Data Observability vs Data Quality

Data quality refers to the suitability of a data set to serve its intended purpose. Data quality solutions, such as rules-based monitoring systems and AI-powered technologies, are used to  track real-time data to detect data quality issues and anomalies. Anomaly detection triggers an alert, an intervention, and a solution. This process of monitoring, diagnosing, and fixing data quality issues is data observability. 
While data quality measurements are based on quality characteristics such as accuracy, completeness, consistency, timeliness, uniqueness, and validity, data observability monitors the overall health of data systems, and works in tandem with data quality to identify and prevent data-related issues. Data observability can help improve data quality by giving insight into big-picture data pipeline issues, and guarantees the reliability and usefulness of the whole data collection and delivery system.

How to Implement Data Observability

Implementing data observability involves the organizational adoption of both observability philosophies and technologies. All teams need to embrace end-to-end ownership and accountability, and have access to infrastructure that enables them to speak a common language and openly communicate about issues. This requires libraries for API and data management and data quality, source code tracking, data versioning, and CI/CD processes. 

Once you’ve laid the groundwork, you can implement your observability strategy. Standard implementation practices include: 

  • Identify your organization’s key objectives in order to develop the most effective observability strategy.
  • Once you’ve determined your business goals, you can identify which metrics to focus on. 
  • Adopt event logging tools to record occurrences such as instances of unplanned downtime, critical system failures, and traffic overloads.  
  • Leverage request tracing tools to pinpoint precisely where a problem occurred. 
  • Compile aggregated observability data into straightforward visualizations that teams can easily share with each other. 
  • Select a data observability platform that fits your organization’s specific needs. These tools are available in both proprietary and open-source data observability options.

What are Data Observability Best Practices?

Implementing observability technologies helps facilitate easy data analysis and quick actionable insights that drive better, data-driven decisions, which will ultimately lead to healthier, more secure data and more productive, confident data teams. Implement these data observability best practices to ensure that you can fully trust your IT platform’s outputs:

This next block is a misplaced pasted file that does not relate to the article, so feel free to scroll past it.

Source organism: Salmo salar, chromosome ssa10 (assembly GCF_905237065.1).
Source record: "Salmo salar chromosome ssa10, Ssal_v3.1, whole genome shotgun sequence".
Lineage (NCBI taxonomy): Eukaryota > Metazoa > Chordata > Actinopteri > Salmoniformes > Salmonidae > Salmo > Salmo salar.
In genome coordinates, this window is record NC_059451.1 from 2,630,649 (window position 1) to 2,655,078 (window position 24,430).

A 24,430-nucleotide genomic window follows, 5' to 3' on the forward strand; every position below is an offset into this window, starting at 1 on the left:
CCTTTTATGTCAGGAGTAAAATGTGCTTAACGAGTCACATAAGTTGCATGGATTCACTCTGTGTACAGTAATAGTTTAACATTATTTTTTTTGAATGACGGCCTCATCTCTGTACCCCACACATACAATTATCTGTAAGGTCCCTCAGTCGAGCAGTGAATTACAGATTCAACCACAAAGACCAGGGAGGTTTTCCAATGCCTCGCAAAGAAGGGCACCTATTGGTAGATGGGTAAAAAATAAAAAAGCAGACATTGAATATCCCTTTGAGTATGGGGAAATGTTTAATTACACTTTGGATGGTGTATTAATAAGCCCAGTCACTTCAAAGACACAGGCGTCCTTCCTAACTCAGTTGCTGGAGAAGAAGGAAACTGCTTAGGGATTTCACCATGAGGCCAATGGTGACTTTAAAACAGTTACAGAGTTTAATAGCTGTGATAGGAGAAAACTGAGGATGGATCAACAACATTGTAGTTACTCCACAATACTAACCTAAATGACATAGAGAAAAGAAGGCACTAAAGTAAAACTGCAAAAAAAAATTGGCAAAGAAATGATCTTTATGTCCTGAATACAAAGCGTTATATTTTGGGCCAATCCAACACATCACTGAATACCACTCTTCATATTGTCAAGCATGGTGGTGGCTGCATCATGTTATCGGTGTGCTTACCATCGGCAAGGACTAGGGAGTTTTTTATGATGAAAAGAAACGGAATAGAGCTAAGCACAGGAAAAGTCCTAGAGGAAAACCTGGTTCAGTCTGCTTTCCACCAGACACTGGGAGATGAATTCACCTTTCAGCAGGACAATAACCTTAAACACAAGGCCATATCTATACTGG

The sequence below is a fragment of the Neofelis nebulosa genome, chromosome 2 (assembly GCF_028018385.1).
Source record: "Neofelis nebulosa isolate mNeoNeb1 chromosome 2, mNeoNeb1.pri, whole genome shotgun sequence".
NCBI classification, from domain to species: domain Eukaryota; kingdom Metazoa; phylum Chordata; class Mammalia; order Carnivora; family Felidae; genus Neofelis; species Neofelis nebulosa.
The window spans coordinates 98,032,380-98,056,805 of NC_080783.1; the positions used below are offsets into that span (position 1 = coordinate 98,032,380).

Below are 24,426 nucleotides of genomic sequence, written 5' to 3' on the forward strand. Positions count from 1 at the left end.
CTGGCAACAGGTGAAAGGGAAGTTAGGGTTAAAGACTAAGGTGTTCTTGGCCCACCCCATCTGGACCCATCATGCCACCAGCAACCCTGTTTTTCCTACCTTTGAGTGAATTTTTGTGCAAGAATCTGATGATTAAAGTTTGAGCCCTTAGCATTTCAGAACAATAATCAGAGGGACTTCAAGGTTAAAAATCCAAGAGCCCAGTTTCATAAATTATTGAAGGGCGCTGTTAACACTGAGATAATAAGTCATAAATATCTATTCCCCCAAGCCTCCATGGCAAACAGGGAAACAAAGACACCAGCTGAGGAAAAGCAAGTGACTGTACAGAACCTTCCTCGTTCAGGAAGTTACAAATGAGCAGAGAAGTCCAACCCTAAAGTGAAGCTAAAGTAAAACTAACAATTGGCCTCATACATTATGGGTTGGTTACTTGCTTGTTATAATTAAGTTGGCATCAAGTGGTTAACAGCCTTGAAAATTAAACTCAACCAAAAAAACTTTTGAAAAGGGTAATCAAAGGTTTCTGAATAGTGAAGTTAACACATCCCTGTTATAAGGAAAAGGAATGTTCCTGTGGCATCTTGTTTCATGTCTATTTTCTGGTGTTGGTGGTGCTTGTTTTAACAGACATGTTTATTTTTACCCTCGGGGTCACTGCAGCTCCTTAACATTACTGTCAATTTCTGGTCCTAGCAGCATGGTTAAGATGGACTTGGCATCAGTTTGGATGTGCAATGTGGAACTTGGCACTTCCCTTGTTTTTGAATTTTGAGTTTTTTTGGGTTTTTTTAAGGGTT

• Audit Your Platform: A discovery engine should be used to automatically update the platform as additions or deletions of resources are made. This will make it easier to identify all possible data sources. 
  • Standardize Your Data Logging: Use the Simple Network Management Protocol to provide a common language for sharing information.
  • Prioritize Security in a Data Analysis Tool: The data analysis tool you select should be capable of identifying zero-day attacks and early-stage problems at any level across an IT platform. Some data security and data governance tools combine these capabilities with observability offerings.
  • Leverage Automated Remediation: Integrating observability systems into automated remediation systems ensures there are tools in place to automatically perform tasks like system upgrades and patching, freeing up IT professionals to focus on more important issues. 
  • Make Sure Data Can Be Aggregated, Centralized, & Filtered: Ensure that your data observability platform has been designed not only as a space where data can be aggregated and centralized, but also to filter out excess data that would otherwise slow down data analysis. 

Streamline Reports & Feedback: System admins need to be able to quickly report their findings to the right people in a concise manner. To achieve this, a feedback loop should exist between observability systems and the help desk. Issue reports should be delivered to IT in real-time, and business impact reporting should be simple and easily communicate the bottom line to anyone.

Does Cyral Offer a Data Observability Solution?

Cyral has built an innovative, stateless interception technology that enables real-time logs, metrics, and traces for all data activity without impact to performance and scalability providing unprecedented observability for the data cloud. Giving your organization higher resolution data activity metrics is one of many ways Cyral helps answer questions about the data layer, like understanding where your cloud data usage is highest or finding the root cause of an ETL slowdown. Find out more about Cyral’s Data Observability solution or read our white paper on Using Observability to Detect Data Exfiltration.

Using Observability to Detect Data Exfiltration